Is Your Spare Tyre Safe to Drive On?
Posted by: Lydia on 1/05/2019
Having a tyre puncture can be a really stressful experience. You have to deal with delays, you might miss appointments or work, and you have the unenviable task of changing a tyre in a ditch on the side of the road.
And then there are the worries that can come up in the back of your mind about spare tyres and how safe they are to drive on.
Obviously, a spare tyre is there so you can use it if needed, but in the heat of the moment, it can be hard to remember all the details. Is a spare tyre actually safe for regular use, or is it something you should never attempt to use unless you're in an extremely desperate situation like getting stuck in the Outback? Here's a quick refresher.
What type of spare tyre do you have?
There are two types of spare tyres – regular size spares that are just like your four regular tyres, and space savers, which are smaller-than-average spares that are strictly for emergency use only, and should never be used as a standard road tyre.
If you have a regular size spare, then you can swap out your punctured tyre for your spare one and drive on. Just be sure to remember to do some essential checks on the tyre before you fit it (more on that in a moment), and also remember to replace the tyre soon, because if you sustain another puncture without a spare, it could be an expensive trip.
If you have a space saver or temporary tyre, it’s a different story. Space saver tyres cannot be used as a permanent replacement for a regular tyre, and they have lots of limitations. For example, they can only travel approximately 450km maximum before needing to be changed. Space saver tyres should not be used at speeds of more than 80kph, and they don’t grip the road as well as a normal tyre. Your car's stability, traction, and braking distance may all be affected. That's why it’s important for this tyre to be swapped out for a regular tyre as soon as possible.
If you do need to put a space saver spare on, keep the precautions mentioned above in mind, and don't delay getting your punctured tyre repaired or replaced as soon as possible at your local tyre shop.
Spare shouldn’t mean subpar
A spare tyre is like a flashlight or smoke alarm: You won’t need it until you really need it, so ensuring it’s well-maintained and ready for use when the time comes is critical.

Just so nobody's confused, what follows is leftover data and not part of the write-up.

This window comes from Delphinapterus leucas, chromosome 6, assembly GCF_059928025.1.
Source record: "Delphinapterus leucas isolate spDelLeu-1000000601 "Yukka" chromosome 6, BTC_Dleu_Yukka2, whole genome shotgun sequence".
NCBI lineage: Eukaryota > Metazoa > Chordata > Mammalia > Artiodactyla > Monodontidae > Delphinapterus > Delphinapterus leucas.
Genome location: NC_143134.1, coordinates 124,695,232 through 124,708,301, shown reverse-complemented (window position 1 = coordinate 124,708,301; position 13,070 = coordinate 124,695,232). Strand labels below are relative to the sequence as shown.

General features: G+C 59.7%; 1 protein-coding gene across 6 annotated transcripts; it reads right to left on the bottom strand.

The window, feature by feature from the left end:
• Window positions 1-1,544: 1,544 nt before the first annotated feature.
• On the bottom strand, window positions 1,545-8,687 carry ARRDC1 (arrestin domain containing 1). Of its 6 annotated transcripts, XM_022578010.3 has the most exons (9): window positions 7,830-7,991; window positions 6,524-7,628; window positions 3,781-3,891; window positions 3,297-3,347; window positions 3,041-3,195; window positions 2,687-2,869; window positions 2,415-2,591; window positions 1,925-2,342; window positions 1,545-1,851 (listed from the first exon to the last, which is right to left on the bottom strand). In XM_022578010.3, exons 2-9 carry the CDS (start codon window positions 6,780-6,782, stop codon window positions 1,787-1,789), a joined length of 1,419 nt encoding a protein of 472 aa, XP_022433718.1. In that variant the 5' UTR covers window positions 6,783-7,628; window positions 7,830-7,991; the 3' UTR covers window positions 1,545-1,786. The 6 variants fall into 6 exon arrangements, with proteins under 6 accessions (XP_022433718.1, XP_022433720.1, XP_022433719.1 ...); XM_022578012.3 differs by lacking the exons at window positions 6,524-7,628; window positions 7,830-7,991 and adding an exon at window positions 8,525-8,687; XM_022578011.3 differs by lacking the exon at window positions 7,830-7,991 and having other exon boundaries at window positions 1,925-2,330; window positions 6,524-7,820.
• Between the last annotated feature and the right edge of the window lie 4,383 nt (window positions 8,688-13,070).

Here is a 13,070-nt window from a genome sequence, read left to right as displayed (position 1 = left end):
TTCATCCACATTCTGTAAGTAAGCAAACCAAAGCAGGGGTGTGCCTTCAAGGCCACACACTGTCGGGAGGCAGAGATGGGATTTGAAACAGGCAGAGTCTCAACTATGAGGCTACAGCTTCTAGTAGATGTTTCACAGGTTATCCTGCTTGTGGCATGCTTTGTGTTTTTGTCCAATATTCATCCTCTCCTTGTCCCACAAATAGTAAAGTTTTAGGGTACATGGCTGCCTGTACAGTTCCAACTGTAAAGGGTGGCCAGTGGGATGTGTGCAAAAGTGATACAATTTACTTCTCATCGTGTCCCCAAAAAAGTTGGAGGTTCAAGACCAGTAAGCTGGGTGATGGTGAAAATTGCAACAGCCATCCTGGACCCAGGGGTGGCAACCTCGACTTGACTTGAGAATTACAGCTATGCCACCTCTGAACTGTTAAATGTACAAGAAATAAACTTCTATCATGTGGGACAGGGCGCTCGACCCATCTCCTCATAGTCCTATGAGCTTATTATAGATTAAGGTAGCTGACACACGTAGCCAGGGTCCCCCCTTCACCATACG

Most cars will have a pretty solid buffer or shell between the spare tyre and the rest of the gear you put in your boot day to day, but even so, don't take this for granted.
If you're in the habit of dropping the weekly shopping on top of your spare every Friday night, or tossing your sports equipment on it every weekend, over time, the risk grows that an air bubble or even a puncture could occur. You might not notice it at that moment, but you certainly will when you're trying to change your tyre on the side of the road and realise your spare is a dud.
And using a damaged spare tyre could leave you worse off than ever. If you drive on a damaged spare tyre, the risk of a blowout and major accident can really increase significantly. With 30% of car accidents in Australia occurring due to a car running off the road, a blowout can come with no warning, but result in a serious accident. Keeping your spare tyre in good working order guards against this risk, and keeps both you and those around you safe.
Replace all tyres at the same time
In addition to treating your spare tyre with care, keep it in mind when it comes time to get a new set of regular tyres. If your vehicle has a full-size spare, you may be rotating it along with your four main tyres. If so, it will probably be pretty worn down by the time you're ready for a new set, so make sure you buy an extra matching spare.
This can mean a little more upfront cost, but it's well worth the peace of mind. It can also save time over the long run if you replace all five tyres in one go, instead of having to make multiple trips over time to replace your regular set and your spare.
Knowing what type of spare you have, maintaining it, and knowing how to use it properly are all factors in feeling safe driving on it. But if you’re in doubt about the condition of your spare tyre for any reason, or it seems worn or damaged, then it's best to just leave it in the boot and call for roadside assistance.
Some drivers may feel a bit embarrassed at making a call for someone to put on their spare, but it’s essentially the same thing as an F1 or IndyCar driver getting the pit crew out for a change. And while a flat tyre isn’t great, getting into a crash because you used a dud tyre would be far worse. So be proactive, play it cautious, and make the call if you feel the need to.
What has been your experience with your vehicle’s spare tyre? Have you ever had to use it? Let us know in the comments below: